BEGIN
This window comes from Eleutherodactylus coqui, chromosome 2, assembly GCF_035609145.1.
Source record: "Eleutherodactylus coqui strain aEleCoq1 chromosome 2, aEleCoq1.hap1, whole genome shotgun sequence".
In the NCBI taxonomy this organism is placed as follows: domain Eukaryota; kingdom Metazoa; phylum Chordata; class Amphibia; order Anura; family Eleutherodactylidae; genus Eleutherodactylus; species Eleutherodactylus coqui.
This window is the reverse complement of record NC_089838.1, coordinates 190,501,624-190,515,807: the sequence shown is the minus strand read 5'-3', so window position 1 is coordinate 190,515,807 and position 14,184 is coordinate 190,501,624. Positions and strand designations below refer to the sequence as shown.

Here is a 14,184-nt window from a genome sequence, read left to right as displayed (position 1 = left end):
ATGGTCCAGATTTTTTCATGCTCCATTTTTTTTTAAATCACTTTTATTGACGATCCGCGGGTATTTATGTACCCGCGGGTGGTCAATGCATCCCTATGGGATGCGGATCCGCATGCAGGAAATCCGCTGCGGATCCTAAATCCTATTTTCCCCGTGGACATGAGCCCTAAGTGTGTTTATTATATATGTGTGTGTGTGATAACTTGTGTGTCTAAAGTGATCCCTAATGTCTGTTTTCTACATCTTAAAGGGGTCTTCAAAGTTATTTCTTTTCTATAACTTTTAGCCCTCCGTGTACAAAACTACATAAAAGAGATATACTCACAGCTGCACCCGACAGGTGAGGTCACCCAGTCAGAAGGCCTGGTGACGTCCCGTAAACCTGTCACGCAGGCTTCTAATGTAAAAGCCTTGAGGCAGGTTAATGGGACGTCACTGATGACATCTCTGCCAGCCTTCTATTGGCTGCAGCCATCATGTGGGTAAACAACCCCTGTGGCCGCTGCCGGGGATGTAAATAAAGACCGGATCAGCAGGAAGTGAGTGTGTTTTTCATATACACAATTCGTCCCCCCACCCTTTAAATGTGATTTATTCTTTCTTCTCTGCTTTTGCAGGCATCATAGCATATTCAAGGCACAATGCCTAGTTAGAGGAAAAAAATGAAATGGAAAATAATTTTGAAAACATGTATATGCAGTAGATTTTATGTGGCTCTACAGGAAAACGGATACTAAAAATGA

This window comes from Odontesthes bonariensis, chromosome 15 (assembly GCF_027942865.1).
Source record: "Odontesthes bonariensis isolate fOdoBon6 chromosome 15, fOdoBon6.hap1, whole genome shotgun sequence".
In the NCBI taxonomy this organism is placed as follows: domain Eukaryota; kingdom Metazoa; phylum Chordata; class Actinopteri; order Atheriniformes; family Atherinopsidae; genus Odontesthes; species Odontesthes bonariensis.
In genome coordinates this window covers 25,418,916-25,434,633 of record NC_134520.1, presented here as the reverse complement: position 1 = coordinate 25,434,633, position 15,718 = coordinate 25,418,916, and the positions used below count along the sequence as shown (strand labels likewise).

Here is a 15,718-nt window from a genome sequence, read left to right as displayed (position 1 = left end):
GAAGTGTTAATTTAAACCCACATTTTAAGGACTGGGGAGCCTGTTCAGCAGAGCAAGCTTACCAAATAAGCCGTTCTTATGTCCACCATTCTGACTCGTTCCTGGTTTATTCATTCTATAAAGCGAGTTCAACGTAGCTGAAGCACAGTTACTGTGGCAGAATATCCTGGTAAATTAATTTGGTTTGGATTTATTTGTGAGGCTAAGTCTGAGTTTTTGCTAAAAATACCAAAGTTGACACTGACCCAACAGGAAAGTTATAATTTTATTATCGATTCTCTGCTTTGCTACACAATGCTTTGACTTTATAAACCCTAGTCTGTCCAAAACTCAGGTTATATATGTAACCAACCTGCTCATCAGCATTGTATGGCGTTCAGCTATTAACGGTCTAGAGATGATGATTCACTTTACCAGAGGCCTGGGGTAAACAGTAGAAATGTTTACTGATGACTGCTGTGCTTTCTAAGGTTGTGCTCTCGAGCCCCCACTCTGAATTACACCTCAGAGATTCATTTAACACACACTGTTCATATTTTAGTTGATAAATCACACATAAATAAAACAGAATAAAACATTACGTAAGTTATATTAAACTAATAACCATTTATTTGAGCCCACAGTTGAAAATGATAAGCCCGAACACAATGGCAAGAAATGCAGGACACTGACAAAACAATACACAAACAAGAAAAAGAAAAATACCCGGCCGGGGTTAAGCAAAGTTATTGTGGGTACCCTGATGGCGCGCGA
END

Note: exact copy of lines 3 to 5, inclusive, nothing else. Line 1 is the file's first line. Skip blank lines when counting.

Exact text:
In the NCBI taxonomy this organism is placed as follows: domain Eukaryota; kingdom Metazoa; phylum Chordata; class Amphibia; order Anura; family Eleutherodactylidae; genus Eleutherodactylus; species Eleutherodactylus coqui.
This window is the reverse complement of record NC_089838.1, coordinates 190,501,624-190,515,807: the sequence shown is the minus strand read 5'-3', so window position 1 is coordinate 190,515,807 and position 14,184 is coordinate 190,501,624. Positions and strand designations below refer to the sequence as shown.

Here is a 14,184-nt window from a genome sequence, read left to right as displayed (position 1 = left end):